Complete Nevada Traveler Contents
Wendover Travel Info
a Room in|
crew of the Enola Gay trained here to drop the A-Bomb on
Japan. The WWII Army Air Corps base is now a warped and tattered
remnant, contrasting vividly with the many-splendored present.
Description and History of
by David W. Toll
From The Complete Nevada Traveler, the Affectionate and Intimately Detailed Guidebook to the Most Interesting State in America. Buy the Book Here
luxurious casino resorts huddle at the edge of the Bonneville Salt Flats.
ON THE WAY INTO WENDOVER from the west, the freeway tops a rise
and then sweeps down toward the Bonneville Salt Flats below.
If you pull over to the side of the road at the crest and park
for a few minutes, you can study a view unlike anything else
in the world. The Salt Flats extend in a broad white plain, the
desert's skin stretched tight, as far as the eye can see and
it curves. The horizon line is a clear arc from side to side,
and the two stripes of freeway pavement curve away across the
alkali toward the vanishing point. Nowhere else on land can you
actually see the curvature of the earth.
Columbus was right!
Almost as amazing as its shape is the earth's texture and color here, spread
out in horrid immensity: surely the cruelest desert your eyes will ever see.
And where the bleached and crusty sea of alkali meets a shoreline of dead brown
hills, is Wendover.
Feast your eyes on that scene for a while. You¹ll never forget it.
This remarkable settlement was established in the 1920s when Bill Smith built
a gas station beside the road here. The light bulb he erected on a tall pole
was only a tiny speck of light in the black desert night, but for years it
served westbound motorists as a welcome beacon as they crossed the Bonneville
Salt Flats. Thus Wendover developed as an outpost of civilization in the midst
Wendover boomed during the war when the Army Air Corps built a bomber training
base here. The B-29 crews who dropped the atomic bombs on Nagasaki and Hiroshima
trained for their missions here. Some of the base has been converted to civilian
use, but most of it has simply been left to warp and tatter in the baking heat
and the scouring winds. The roaring engines of the Enola Gay have faded to
a distant drone, gone forever from the hot blue sky.
Now a neon cowboy greets the travelers along Interstate 80 and Wendover is
booming again. Booming almost beyond description, in fact. Ten years ago Wendover,
Utah, looked like a village in Turkey, and Wendover, Nevada, was just the Stateline
Club and a lot of substandard employee housing left over from the war. The
Rock, they called it.
But the Rock has been upholstered since then. Now Wendover has five large casinos
(with two more on the drawing board) and one tiny casino tucked down behind
the hill. Bill Smith's old place is a major casino hotel recently renamed the State Line Nugget,
and the Montego Bay, across the street the original Silver Smith is twice as big.
Between them they offer more than 800 rooms and seven ambitious restaurants,
ranging from coffee shop through buffet to gourmet restaurant. The Peppermill,
Nevada Crossing Rainbow and Red Garter up the street provide customers with
more choices, and the Hide-A-Way Casino maintains a popular steak house.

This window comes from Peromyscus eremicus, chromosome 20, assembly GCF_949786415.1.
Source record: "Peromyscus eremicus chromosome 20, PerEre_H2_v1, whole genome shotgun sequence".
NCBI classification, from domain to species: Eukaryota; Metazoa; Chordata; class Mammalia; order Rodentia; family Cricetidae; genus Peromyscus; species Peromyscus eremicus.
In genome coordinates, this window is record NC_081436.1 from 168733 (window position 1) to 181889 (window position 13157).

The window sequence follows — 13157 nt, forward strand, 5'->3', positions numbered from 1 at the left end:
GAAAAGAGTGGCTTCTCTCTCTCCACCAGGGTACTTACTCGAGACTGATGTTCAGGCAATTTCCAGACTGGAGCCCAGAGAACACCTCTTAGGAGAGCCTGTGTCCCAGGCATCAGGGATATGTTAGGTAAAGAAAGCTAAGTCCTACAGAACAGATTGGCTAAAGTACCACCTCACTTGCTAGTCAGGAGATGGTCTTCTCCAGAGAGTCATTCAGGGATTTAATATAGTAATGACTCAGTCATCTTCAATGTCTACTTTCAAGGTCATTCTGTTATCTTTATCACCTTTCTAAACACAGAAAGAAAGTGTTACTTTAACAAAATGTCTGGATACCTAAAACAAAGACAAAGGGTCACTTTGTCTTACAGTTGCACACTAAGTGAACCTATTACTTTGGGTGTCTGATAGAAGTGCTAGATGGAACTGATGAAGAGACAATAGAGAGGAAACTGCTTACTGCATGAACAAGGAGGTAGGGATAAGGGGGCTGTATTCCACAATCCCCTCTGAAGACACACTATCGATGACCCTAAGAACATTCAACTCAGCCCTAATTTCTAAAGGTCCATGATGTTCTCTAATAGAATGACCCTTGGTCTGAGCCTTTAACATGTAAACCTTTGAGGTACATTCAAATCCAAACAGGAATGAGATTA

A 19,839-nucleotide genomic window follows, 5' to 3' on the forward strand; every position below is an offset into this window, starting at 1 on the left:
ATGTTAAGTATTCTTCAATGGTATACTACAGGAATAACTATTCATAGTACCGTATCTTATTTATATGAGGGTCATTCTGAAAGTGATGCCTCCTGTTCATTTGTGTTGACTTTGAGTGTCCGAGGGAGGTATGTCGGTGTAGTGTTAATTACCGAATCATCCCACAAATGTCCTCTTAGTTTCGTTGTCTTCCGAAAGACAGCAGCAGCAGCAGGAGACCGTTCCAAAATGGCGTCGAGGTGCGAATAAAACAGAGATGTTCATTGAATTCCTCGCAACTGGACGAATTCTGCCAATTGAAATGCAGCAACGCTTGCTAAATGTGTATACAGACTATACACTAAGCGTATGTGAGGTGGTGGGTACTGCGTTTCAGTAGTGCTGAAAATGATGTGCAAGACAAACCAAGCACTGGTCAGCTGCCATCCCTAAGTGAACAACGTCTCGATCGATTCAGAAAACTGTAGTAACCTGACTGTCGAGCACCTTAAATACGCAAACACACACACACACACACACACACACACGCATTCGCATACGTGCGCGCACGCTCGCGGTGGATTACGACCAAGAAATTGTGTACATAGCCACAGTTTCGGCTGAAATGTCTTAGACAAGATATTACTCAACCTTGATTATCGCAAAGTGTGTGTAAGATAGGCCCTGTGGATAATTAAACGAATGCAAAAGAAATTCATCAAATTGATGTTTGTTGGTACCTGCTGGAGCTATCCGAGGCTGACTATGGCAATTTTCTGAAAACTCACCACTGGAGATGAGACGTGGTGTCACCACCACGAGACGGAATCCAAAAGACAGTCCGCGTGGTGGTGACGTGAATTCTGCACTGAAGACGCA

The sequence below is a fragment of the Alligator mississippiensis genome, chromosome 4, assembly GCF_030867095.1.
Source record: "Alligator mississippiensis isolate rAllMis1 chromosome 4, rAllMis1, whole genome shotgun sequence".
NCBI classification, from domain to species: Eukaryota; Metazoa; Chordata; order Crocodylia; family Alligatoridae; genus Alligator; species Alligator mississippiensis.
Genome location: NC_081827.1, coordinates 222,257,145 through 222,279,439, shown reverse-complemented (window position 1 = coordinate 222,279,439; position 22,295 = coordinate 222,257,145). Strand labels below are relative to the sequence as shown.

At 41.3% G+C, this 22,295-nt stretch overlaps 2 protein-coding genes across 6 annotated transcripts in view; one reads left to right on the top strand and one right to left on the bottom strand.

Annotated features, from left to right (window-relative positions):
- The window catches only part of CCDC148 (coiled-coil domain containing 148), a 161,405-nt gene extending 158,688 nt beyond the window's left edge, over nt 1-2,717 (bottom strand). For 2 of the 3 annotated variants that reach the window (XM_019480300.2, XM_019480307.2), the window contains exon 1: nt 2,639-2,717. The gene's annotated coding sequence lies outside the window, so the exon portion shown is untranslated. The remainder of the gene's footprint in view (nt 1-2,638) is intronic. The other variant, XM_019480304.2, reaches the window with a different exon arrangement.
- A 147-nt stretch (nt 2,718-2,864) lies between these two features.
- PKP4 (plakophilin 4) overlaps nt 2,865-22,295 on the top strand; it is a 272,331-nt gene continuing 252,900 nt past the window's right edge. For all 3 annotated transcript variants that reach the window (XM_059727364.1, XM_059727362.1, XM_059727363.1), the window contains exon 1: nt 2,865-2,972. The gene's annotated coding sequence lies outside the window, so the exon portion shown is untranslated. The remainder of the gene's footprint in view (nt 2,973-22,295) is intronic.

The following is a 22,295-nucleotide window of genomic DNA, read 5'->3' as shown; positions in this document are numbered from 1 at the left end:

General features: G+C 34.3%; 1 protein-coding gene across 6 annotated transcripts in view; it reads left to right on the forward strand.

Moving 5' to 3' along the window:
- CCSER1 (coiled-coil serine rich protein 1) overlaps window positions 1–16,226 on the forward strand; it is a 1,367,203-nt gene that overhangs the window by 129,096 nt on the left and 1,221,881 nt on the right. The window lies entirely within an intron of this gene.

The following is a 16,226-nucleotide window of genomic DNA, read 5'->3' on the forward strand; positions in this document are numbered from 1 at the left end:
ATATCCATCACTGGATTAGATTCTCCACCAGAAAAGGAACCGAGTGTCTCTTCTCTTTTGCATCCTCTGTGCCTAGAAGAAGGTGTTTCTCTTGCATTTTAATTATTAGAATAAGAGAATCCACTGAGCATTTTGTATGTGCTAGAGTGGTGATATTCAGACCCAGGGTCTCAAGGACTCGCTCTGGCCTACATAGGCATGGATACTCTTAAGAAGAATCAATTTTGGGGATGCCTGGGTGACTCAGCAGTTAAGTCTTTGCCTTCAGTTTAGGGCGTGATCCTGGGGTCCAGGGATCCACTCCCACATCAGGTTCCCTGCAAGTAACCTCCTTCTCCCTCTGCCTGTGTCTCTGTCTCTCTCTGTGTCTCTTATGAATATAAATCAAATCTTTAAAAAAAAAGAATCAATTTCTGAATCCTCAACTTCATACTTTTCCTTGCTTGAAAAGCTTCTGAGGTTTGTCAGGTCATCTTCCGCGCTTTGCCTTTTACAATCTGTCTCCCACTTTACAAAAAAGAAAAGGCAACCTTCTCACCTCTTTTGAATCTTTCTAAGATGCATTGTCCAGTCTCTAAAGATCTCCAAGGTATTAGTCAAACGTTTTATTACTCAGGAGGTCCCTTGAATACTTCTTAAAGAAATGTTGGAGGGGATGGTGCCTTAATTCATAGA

Ten years ago is already "the old days" in Wendover. In those days
a sign in the desert grit said, "You missed Las Vegas Don't Miss Wendover." Now
you may have missed Wendover too. The population of Wendover, Utah, has been
drifting westward across the border as fast as new housing has been developed
in Wendover, Nevada. The elementary school that opened in 1985 was immediately
enrolled to capacity with kids whose families moved to town to run businesses
in the shopping center overlooking the 18-hole golf course. Wendover's population
has moved from 2,500 in 1985 (both states) when development slowed on account
of the credit crunch, to 5,500 in 1990. Some of Wendover's newcomers, too,
are retired people. They like desert life and that eye-popping view, and the
glamor and convenience of the great casinos, with Salt Lake City and all its
metropolitan touches just two hours' drive across the curve of the salt flats.
Incorporated as a city (officially West Wendover) in 1991, the little gambling
center on the Nevada side is about to expand by 800 acres of residential housing,
a large water park and a Factory Outlet mall, and a plan to annex Wendover,
Utah, is being debated by voters at press time. There's a two-screen movie
house, and as if to validate Wendover's new permanence, a large cemetery has
been dedicated on a hill above town. Already it contains a handful of graves,
some of them marked.
Wendover resembles an old-time mining town in the way it has sprung vigorously
to life in the desert wilderness, progressing from next-to-nothing to rambunctious
little city in just a few fast years. Bill Smith's little light bulb would
be lost in the glare of Wendover's splashy brilliance now. A few years ago the Stateline
Club, its original gaming license issued in 1931, was bankrupted and sold, along with the Silver Smith across the boulevard. They are now the State Line Nugget and Montego Bay respectively.
To stretch your legs, take the short climb to Danger Cave: drive east into
Utah on I-80 and take the first offramp to the truckstop. Continue past the
truck stop and turn left at the dirt road just beyond. As you drive west, you
can see Danger Cave on the hillside off to the left ahead of you. You'll find
your way with no trouble. Not far away, but more difficult to reach, is Juke
Box Cave, which got its name when it was used for dances by the airmen at the
base during WWII. The concrete dance floor still remains, as do petroglyphs
near the entrance. This was the venue of choice for dances because it was cool
even at the height of summer, and because it could be lighted without breaking
the wartime black-out.
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